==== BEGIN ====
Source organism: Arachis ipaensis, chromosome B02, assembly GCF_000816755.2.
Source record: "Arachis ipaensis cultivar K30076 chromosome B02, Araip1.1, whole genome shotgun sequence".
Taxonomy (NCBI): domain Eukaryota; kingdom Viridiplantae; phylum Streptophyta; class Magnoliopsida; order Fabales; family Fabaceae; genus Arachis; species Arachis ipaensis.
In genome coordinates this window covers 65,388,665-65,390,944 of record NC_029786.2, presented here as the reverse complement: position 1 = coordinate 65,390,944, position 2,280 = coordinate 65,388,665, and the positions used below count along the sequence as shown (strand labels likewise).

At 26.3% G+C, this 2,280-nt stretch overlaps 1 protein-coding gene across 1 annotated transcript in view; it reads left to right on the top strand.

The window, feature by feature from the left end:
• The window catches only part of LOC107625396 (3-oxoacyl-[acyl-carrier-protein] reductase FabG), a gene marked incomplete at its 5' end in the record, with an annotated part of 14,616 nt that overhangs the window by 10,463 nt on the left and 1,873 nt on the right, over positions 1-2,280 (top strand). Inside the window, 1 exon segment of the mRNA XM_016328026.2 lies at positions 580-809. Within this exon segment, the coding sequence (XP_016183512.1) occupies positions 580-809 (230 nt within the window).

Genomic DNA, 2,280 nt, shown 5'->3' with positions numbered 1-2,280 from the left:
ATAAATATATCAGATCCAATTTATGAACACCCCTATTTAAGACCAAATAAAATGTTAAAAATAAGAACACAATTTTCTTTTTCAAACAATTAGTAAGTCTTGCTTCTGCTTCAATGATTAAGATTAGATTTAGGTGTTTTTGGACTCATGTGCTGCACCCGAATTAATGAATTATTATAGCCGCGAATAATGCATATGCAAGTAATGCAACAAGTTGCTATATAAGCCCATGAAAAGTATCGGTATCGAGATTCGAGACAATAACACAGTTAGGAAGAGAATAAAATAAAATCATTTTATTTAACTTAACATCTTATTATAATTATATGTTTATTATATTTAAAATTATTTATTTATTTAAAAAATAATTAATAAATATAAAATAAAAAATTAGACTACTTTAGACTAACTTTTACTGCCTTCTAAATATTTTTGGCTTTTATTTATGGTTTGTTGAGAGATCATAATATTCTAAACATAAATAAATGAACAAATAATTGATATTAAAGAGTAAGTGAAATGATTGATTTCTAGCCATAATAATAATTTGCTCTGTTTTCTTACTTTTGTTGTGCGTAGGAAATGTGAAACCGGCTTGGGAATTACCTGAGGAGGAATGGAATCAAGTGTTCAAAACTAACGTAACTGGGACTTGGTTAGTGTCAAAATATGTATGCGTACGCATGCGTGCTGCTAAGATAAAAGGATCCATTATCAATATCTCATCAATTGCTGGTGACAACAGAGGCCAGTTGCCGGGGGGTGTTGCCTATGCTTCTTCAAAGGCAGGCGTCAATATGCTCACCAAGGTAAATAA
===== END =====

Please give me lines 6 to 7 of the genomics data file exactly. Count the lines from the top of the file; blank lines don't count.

The window, feature by feature from the left end:
• The window catches only part of LOC107625396 (3-oxoacyl-[acyl-carrier-protein] reductase FabG), a gene marked incomplete at its 5' end in the record, with an annotated part of 14,616 nt that overhangs the window by 10,463 nt on the left and 1,873 nt on the right, over positions 1-2,280 (top strand). Inside the window, 1 exon segment of the mRNA XM_016328026.2 lies at positions 580-809. Within this exon segment, the coding sequence (XP_016183512.1) occupies positions 580-809 (230 nt within the window).